Yeah, that's something that made little sense to me unless Ford simply had a pile of "Y" block castings and rotating assemblies they needed to use up. In the back of my mind I recall a neighbor of years ago that had an even later year model Ford pickup that had a 272 in it, at least that's what he claimed the engine was. Not having a lot of references on '60s era pickups I don't know if he was blowing smoke or was just suffering from bad memory.

For whatever reason, Ford in times past was slow to change what was going into trucks. A real boon to anyone having Ford cars to maintain as often critical parts are carried on for years and years after car parts support would have ended. Even some electrical and interior trim items were given extended availability because of that phenomenon. For example I have an old beat up 1990 F-150 that has the exact same dome light used in '72 to early '80s Lincolns and Mercurys. Same holds true for radios an climate controls in many cases.

Jim

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Found a complete 63 Galaxie 4 dr car. 352 3 sp. auto... locally am trying to possibly buy the whole car. It is a complete car. I think it has no title but really dont need one.

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Found a complete 63 Galaxie 4 dr car. 352 3 sp. auto... locally am trying to possibly buy the whole car. It is a complete car. I think it has no title but really dont need one.

That would seem to be perfect for what you want to do. Nothing like having an exact example of any differences and all the parts you may need, not too mention extras you can glean for the future. Life will be a lot easier getting the swap to work with the original correct bell crank setup for the throttle. A decent parts car is a wonderful thing to have around just in case..:)

If you go ahead with the buy of the donor car you have found, give me a PM or E-Mail and I'll give you a couple of clues about dealing with the upper engine oiling problems FE blocks have. I managed to completely solve them on the FE's big brother the MEL block in my '58 Mercury by using some of the valve train components for '68-'68 FE block 428CJ's.

Jim

Edited by Jim_Edwards (see edit history)

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If you go ahead with the buy of the donor car you have found, give me a PM or E-Mail and I'll give you a couple of clues about dealing with the upper engine oiling problems FE blocks have. I managed to completely solve them on the FE's big brother the MEL block in my '58 Mercury by using some of the valve train components for '68-'68 FE block 428CJ's.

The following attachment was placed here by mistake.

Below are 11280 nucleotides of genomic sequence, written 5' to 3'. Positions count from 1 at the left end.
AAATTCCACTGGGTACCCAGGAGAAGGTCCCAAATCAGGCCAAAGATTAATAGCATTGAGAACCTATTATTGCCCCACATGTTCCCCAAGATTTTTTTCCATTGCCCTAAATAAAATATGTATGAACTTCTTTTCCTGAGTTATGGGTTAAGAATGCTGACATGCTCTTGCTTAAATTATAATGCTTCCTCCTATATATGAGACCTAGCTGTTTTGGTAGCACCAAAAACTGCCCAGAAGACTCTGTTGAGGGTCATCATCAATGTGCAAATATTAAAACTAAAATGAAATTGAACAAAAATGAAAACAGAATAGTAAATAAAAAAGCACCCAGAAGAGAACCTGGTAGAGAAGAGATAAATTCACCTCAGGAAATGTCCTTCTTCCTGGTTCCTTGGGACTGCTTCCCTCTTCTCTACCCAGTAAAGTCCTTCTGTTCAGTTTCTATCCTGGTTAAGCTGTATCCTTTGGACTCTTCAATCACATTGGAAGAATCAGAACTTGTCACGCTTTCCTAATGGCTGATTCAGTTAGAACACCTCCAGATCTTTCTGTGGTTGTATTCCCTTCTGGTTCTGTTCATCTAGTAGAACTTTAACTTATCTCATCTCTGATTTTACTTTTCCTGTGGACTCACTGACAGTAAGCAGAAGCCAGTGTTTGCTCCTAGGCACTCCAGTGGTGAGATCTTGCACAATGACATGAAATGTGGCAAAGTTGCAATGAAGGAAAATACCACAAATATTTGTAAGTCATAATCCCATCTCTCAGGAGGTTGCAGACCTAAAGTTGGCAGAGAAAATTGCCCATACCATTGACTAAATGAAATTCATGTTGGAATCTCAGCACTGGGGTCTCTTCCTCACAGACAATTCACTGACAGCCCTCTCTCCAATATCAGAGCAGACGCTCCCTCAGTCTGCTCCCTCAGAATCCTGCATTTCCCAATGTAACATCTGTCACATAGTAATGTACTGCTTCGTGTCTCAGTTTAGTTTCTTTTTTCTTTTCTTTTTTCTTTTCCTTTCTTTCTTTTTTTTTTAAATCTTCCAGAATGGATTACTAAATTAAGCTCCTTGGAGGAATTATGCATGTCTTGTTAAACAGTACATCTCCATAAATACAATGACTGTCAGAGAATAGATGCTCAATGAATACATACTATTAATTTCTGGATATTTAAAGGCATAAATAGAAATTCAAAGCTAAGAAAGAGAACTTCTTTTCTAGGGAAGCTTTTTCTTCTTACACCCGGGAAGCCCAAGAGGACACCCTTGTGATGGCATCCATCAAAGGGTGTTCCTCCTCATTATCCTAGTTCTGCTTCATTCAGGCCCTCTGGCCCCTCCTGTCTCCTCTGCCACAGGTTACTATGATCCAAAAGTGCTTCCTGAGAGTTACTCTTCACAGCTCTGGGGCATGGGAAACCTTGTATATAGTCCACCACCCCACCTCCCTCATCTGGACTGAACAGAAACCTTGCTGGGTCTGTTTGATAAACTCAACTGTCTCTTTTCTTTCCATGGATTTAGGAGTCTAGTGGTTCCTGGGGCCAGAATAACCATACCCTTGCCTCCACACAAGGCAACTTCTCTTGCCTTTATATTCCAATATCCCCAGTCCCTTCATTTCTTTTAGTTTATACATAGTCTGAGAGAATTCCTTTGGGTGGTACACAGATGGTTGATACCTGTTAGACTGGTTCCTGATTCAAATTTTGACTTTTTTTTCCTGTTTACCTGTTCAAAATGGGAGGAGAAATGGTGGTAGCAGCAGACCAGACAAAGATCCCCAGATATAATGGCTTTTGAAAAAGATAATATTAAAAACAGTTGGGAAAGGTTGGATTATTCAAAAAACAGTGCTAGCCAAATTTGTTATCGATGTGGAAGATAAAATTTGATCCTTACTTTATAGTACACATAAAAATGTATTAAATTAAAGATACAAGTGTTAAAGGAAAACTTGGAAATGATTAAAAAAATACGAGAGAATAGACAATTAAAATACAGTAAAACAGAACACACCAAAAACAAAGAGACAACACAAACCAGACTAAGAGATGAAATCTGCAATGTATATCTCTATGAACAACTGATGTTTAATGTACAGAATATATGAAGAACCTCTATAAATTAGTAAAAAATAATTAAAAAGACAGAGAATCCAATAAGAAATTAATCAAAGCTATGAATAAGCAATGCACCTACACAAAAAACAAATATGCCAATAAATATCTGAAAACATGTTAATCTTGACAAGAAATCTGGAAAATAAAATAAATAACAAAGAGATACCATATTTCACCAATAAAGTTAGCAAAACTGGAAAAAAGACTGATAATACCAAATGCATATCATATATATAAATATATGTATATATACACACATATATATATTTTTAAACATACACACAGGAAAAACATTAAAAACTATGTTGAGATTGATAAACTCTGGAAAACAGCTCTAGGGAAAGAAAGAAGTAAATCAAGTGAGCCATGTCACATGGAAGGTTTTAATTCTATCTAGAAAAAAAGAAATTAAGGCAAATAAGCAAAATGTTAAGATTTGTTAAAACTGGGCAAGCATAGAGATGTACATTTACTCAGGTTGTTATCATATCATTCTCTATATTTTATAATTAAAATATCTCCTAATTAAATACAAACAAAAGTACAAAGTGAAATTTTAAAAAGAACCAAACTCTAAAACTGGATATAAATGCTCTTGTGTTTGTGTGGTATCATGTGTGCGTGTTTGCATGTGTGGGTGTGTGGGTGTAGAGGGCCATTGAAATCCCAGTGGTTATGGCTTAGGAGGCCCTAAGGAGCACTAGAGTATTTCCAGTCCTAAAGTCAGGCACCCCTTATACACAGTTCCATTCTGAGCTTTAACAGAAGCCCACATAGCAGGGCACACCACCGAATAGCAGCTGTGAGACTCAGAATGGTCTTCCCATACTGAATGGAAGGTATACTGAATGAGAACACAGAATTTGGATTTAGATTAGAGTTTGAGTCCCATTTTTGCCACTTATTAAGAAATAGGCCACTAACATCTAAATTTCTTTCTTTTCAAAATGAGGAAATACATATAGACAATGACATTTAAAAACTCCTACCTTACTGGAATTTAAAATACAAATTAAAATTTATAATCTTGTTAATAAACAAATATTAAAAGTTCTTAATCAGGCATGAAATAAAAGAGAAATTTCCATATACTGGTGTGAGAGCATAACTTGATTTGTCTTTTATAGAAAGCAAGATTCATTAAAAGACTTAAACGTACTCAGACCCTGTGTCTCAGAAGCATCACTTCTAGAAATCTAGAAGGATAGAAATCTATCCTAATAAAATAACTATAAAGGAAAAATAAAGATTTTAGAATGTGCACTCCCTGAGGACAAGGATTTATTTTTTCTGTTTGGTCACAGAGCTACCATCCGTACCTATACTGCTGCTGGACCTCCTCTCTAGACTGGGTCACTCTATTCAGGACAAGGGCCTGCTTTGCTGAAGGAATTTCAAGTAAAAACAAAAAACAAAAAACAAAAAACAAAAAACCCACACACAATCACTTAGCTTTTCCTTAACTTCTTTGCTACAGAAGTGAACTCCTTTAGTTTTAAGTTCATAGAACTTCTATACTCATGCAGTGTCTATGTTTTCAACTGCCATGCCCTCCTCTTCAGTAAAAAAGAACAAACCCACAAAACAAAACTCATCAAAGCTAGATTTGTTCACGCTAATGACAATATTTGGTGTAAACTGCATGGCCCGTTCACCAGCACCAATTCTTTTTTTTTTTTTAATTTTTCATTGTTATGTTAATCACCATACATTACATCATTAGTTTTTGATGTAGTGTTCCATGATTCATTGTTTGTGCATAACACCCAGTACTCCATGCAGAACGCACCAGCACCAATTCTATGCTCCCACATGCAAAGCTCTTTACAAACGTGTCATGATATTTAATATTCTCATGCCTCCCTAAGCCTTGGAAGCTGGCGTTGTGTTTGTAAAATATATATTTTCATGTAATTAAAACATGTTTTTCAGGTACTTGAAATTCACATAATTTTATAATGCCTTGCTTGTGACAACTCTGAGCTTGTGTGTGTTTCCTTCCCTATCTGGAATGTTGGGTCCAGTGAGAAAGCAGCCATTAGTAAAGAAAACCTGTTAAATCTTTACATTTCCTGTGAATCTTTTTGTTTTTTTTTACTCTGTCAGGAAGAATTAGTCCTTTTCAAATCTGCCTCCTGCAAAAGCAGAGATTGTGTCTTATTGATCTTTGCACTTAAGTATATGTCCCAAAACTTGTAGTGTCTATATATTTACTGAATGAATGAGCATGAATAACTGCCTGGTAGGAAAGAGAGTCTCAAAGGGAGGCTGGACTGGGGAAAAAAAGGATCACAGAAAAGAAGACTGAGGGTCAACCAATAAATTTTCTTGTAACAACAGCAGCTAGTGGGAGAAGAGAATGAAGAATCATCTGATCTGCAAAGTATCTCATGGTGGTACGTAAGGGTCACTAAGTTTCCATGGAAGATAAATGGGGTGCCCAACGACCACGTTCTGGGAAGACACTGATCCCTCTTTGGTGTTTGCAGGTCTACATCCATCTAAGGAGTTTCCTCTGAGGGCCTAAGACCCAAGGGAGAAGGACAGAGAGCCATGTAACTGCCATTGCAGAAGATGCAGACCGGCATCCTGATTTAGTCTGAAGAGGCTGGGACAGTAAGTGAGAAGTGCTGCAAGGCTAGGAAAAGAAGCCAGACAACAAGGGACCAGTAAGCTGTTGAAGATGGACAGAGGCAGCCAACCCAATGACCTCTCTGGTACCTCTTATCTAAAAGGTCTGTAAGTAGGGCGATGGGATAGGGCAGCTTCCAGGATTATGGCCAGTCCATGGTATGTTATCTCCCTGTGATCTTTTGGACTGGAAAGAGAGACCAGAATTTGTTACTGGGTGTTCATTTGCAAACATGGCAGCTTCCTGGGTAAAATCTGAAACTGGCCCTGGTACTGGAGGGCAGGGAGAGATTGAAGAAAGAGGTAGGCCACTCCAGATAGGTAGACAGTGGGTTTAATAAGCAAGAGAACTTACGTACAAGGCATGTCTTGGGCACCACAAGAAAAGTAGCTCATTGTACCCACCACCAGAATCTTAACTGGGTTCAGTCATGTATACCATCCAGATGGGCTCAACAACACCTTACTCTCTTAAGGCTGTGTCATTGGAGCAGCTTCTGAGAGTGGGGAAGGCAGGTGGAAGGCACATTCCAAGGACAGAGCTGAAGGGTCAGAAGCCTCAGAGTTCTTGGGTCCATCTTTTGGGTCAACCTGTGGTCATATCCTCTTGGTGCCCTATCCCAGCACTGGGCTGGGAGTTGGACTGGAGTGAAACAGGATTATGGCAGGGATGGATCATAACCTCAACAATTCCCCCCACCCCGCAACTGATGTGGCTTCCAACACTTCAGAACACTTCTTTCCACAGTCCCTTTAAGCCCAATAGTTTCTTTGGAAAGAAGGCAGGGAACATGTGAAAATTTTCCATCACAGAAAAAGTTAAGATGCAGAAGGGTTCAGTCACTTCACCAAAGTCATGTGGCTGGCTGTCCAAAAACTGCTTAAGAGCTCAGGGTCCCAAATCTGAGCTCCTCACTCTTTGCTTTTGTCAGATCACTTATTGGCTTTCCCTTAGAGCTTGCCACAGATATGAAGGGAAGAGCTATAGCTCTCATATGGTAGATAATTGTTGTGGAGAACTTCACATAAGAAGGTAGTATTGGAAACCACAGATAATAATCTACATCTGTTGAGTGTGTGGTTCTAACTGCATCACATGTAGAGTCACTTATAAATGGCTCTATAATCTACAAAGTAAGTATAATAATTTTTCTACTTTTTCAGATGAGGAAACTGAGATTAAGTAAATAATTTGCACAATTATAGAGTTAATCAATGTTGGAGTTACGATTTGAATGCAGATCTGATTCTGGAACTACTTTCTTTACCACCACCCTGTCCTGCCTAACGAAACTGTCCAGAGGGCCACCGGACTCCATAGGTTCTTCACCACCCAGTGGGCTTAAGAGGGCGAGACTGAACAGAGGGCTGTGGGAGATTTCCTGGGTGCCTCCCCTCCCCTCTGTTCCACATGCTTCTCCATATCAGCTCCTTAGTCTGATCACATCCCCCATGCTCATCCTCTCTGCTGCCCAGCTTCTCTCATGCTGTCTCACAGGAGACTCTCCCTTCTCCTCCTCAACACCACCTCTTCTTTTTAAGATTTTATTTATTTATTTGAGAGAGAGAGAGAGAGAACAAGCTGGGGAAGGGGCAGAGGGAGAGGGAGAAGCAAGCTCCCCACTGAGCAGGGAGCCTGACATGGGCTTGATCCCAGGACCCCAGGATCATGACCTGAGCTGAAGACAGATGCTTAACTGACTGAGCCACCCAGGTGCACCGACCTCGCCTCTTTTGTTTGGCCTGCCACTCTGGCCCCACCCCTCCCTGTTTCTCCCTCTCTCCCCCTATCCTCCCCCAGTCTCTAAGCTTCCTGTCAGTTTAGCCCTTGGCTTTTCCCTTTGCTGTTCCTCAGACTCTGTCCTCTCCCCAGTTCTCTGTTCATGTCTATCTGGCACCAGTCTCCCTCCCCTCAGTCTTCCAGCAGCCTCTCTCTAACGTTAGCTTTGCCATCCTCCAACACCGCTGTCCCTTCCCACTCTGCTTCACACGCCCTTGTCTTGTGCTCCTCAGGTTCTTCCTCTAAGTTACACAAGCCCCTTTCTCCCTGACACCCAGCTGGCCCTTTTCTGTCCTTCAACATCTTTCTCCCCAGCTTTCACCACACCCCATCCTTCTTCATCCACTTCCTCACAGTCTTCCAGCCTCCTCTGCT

very good. I will keep that in mind..gives me MORE reason to get this one.

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If you go ahead with the buy of the donor car you have found, give me a PM or E-Mail and I'll give you a couple of clues about dealing with the upper engine oiling problems FE blocks have. I managed to completely solve them on the FE's big brother the MEL block in my '58 Mercury by using some of the valve train components for '68-'68 FE block 428CJ's.

very good. I will keep that in mind..gives me MORE reason to get this one.

'63 was the last production year for the 352 in any configuration and were all 2bbl 220 hp low compression engines. But that isn't bad because it should run great on 87 octane crap from the local convenience store.:) To make it a serious go horse you'd have to come up with a 4bbl intake and 9.6:1 compression heads from 1960. (not too likely these days, but who cares?)

Jim

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'63 was the last production year for the 352 in any configuration and were all 2bbl 220 hp low compression engines.

Hey Jim are you sure about that???.. When I was 16 to 18 we had a 65 Ford Galaxie 500 and it had a 352 4bbl. I remember that as the 1960 my mother traded for it also had the 352 2bbl. My aunt bought a 66 custom and it had the 289 in it. I loved that 65 and told my mother NOT to sell it as I wanted it. When I returned from boot camp in Dec of 67 she had traded it for a 68 Fairlane :( with a 302.. would have rather had the 65. Never saw it again after that and that was Sept. 1967...

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'63 was the last production year for the 352 in any configuration and were all 2bbl 220 hp low compression engines.

Hey Jim are you sure about that???.. When I was 16 to 18 we had a 65 Ford Galaxie 500 and it had a 352 4bbl. I remember that as the 1960 my mother traded for it also had the 352 2bbl. My aunt bought a 66 custom and it had the 289 in it. I loved that 65 and told my mother NOT to sell it as I wanted it. When I returned from boot camp in Dec of 67 she had traded it for a 68 Fairlane :( with a 302.. would have rather had the 65. Never saw it again after that and that was Sept. 1967...